Scale RulesCalculating Rules
In addition to length measurements, scale rules could be marked with aids for calculation. Perhaps the most notable rule of this type was Gunter's scale, which was similar to a sector or a slide rule. Gunter's scales are named after Edmund Gunter, a 17th-century English mathematical practitioner who figured out how to put a table of logarithms on a rule so that logarithmic calculations could be made with the aid of dividers. These instruments were especially handy for mathematicians and navigators.
The mathematics collections contain several other objects, ranging from the 18th to the 20th centuries, that were used to simplify computations for tasks including designing sundials, keeping track of calendar dates, and plotting data for aeronautical engineering. A few of these rules were designed specifically for positioning artillery.
"Scale Rules - Calculating Rules" showing 1 items.
- The scales on this three-foot wooden rule are drawn in red and black ink on paper attached to both sides of the instrument. The left end of one side is marked: A DiALLiNg SCALE [sic]. A brass hanger is screwed into the left end. This side has an hour line, a line of latitude, a line of chords, a scale of inches divided to 1/8" and numbered by ones from 1 to 12, another line of chords, another line of latitude, and another hour line. The last three scales are approximately 3/4 the length of the first three scales. For example, the first hour line is 18" long and the second is almost 13" long.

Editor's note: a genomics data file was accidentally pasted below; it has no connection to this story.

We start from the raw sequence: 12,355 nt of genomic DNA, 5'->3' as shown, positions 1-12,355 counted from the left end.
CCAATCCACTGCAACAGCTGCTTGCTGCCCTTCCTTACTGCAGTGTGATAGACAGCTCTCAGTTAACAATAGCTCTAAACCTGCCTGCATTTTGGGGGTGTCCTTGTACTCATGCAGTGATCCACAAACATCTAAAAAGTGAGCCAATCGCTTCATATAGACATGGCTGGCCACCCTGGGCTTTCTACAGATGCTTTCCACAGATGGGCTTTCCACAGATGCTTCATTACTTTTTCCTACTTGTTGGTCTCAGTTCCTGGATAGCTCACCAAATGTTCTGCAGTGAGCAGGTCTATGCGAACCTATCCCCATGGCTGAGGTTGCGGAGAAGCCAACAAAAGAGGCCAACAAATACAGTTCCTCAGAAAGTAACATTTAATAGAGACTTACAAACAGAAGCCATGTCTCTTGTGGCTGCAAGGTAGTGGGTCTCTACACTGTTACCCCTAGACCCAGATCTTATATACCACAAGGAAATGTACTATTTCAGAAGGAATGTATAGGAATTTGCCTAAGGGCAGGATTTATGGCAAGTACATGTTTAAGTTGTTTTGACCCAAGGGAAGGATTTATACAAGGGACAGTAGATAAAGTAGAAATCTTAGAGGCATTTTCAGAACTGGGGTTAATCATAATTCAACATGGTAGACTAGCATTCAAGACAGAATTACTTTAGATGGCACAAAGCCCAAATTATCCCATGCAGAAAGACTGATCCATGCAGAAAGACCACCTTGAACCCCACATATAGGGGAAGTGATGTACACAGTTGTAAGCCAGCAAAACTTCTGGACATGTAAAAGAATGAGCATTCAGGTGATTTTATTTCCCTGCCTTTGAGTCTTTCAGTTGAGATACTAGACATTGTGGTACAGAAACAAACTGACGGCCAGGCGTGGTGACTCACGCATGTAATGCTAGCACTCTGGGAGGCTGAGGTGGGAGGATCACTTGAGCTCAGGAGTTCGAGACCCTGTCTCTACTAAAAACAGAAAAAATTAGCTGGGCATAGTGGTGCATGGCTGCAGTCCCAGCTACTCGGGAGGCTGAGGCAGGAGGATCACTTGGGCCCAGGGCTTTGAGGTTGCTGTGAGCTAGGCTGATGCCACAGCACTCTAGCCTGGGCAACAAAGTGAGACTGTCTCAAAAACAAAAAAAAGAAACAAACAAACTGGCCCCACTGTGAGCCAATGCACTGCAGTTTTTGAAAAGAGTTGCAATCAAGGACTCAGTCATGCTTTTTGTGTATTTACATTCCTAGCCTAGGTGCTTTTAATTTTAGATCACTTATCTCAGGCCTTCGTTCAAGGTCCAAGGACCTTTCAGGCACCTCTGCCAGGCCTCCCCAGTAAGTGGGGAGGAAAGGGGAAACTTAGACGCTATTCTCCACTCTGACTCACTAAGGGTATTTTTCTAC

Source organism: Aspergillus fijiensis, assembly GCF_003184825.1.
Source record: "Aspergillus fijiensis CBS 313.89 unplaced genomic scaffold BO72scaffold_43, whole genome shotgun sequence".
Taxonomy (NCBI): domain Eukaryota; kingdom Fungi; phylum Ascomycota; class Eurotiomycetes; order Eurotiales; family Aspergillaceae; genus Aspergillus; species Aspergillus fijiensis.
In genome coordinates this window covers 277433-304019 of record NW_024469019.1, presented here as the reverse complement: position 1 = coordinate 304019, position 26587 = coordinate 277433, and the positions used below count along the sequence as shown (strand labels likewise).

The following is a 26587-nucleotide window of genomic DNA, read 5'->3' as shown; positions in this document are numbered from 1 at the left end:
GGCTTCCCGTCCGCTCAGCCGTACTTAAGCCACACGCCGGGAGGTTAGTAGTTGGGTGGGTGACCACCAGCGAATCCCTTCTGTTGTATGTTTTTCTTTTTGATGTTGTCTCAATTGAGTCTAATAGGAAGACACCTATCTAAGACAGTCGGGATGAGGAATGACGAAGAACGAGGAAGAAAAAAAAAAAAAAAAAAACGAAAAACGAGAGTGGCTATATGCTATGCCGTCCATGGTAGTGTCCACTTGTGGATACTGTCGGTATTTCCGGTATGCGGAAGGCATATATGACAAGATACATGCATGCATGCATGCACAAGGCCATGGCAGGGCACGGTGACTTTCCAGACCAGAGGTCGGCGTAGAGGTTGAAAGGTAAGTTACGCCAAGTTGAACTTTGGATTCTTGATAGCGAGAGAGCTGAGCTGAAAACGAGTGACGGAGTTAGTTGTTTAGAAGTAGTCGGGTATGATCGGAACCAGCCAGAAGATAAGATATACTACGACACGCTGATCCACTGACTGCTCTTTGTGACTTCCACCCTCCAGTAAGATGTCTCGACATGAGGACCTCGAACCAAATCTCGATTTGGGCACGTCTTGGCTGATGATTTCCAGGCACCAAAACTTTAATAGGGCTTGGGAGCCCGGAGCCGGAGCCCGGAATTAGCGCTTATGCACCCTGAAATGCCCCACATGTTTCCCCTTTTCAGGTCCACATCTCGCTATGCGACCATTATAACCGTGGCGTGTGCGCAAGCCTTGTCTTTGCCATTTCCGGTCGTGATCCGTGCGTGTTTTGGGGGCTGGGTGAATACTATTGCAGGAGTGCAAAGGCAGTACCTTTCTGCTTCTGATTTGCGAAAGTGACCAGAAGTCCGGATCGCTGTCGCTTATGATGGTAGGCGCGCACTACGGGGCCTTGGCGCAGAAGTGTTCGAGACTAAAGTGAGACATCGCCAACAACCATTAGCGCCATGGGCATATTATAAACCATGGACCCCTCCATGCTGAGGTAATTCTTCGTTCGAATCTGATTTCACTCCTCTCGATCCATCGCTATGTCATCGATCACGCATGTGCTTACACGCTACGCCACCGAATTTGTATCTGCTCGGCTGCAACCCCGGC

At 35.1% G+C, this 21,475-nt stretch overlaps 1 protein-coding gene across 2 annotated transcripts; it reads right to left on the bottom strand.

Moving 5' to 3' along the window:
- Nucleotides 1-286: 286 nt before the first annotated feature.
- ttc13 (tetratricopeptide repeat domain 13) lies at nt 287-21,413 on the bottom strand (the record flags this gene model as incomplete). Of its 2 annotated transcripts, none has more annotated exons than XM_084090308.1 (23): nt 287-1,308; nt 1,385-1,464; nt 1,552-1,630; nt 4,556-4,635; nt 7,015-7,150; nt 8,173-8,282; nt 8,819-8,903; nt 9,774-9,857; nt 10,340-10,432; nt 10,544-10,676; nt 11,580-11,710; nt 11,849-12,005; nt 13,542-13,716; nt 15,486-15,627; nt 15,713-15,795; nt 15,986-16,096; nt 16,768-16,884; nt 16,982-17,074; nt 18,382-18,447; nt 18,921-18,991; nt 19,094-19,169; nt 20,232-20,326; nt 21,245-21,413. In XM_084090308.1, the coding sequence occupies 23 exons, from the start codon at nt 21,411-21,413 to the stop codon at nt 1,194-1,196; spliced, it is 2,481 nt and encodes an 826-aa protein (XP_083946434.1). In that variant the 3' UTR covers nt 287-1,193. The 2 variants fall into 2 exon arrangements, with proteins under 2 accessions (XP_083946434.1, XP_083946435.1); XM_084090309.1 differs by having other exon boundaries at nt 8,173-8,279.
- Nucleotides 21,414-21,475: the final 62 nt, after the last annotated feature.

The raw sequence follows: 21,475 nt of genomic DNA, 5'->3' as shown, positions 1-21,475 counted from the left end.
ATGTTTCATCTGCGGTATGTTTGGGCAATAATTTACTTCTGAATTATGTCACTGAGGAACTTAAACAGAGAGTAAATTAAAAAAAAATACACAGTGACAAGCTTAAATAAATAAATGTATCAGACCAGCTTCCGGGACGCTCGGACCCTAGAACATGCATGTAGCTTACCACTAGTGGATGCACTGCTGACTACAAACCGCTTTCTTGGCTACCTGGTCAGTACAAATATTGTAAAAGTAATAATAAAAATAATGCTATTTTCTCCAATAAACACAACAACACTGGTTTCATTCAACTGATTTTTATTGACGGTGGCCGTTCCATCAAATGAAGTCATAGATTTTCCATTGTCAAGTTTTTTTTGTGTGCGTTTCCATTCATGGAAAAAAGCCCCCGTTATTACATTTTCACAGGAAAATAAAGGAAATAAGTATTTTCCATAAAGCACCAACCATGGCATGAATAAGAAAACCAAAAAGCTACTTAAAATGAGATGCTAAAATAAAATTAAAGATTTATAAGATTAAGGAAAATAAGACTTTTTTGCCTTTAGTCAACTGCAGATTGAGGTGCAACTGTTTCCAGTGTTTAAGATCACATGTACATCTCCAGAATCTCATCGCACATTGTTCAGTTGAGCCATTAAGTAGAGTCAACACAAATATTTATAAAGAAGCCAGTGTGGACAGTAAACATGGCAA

- The middle of this side has two diagrams for calculating the gnomon rods of sundials. Next are two more sets of three scales (hour line, line of latitude, and line of chords). These scales are shorter than the first two sets of scales, with the hour line for the third set measuring 6-3/8" and the fourth hour line measuring 7-3/4". Drawings of a sun and a sundial are at the right end of this side. The side is covered with brass studs for affixing pins while making up gnomons.
- The other side has diagrams for a line of inclination; a line of chords; an hour line; lines of chords and latitudes; lines of longitude, chords, latitude, and rhumbs; and an hour line. Two drawings of sundial platforms are at the right end. An oak and pine case is fastened with a metal hook. Presumably a craftsman used this rule to make sundials. The Smithsonian acquired this object in 1961.
- Currently not on view
- date made
- mid 18th century
- ID Number
- catalog number
- accession number
- Data Source
- National Museum of American History, Kenneth E. Behring Center